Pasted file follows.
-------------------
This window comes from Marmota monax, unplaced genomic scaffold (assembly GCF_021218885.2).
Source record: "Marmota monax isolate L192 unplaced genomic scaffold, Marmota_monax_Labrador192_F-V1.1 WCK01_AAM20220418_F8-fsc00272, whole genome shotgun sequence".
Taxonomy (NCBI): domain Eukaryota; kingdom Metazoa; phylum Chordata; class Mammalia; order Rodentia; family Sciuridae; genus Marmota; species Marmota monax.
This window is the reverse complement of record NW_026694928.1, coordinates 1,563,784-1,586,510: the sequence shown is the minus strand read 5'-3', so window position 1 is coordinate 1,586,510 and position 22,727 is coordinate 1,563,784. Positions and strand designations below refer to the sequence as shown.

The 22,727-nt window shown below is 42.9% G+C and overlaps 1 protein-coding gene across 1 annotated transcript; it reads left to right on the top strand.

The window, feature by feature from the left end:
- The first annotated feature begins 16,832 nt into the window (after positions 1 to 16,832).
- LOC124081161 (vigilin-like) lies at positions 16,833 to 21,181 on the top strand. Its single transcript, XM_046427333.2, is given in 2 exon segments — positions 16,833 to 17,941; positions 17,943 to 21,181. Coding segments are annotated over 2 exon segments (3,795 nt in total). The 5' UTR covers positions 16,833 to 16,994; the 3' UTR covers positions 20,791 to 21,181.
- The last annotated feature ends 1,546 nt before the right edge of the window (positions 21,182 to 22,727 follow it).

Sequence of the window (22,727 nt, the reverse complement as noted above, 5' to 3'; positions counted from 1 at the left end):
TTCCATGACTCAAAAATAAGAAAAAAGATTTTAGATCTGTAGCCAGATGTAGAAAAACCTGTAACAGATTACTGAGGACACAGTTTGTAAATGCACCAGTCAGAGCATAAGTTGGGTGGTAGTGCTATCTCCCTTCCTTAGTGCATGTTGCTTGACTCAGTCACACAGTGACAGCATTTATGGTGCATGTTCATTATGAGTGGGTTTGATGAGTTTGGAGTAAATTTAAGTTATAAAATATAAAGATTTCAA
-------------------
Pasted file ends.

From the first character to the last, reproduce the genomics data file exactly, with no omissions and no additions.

This window comes from Marmota monax, unplaced genomic scaffold (assembly GCF_021218885.2).
Source record: "Marmota monax isolate L192 unplaced genomic scaffold, Marmota_monax_Labrador192_F-V1.1 WCK01_AAM20220418_F8-fsc00272, whole genome shotgun sequence".
Taxonomy (NCBI): domain Eukaryota; kingdom Metazoa; phylum Chordata; class Mammalia; order Rodentia; family Sciuridae; genus Marmota; species Marmota monax.
This window is the reverse complement of record NW_026694928.1, coordinates 1,563,784-1,586,510: the sequence shown is the minus strand read 5'-3', so window position 1 is coordinate 1,586,510 and position 22,727 is coordinate 1,563,784. Positions and strand designations below refer to the sequence as shown.

The 22,727-nt window shown below is 42.9% G+C and overlaps 1 protein-coding gene across 1 annotated transcript; it reads left to right on the top strand.

The window, feature by feature from the left end:
- The first annotated feature begins 16,832 nt into the window (after positions 1 to 16,832).
- LOC124081161 (vigilin-like) lies at positions 16,833 to 21,181 on the top strand. Its single transcript, XM_046427333.2, is given in 2 exon segments — positions 16,833 to 17,941; positions 17,943 to 21,181. Coding segments are annotated over 2 exon segments (3,795 nt in total). The 5' UTR covers positions 16,833 to 16,994; the 3' UTR covers positions 20,791 to 21,181.
- The last annotated feature ends 1,546 nt before the right edge of the window (positions 21,182 to 22,727 follow it).

Sequence of the window (22,727 nt, the reverse complement as noted above, 5' to 3'; positions counted from 1 at the left end):
TTCCATGACTCAAAAATAAGAAAAAAGATTTTAGATCTGTAGCCAGATGTAGAAAAACCTGTAACAGATTACTGAGGACACAGTTTGTAAATGCACCAGTCAGAGCATAAGTTGGGTGGTAGTGCTATCTCCCTTCCTTAGTGCATGTTGCTTGACTCAGTCACACAGTGACAGCATTTATGGTGCATGTTCATTATGAGTGGGTTTGATGAGTTTGGAGTAAATTTAAGTTATAAAATATAAAGATTTCAA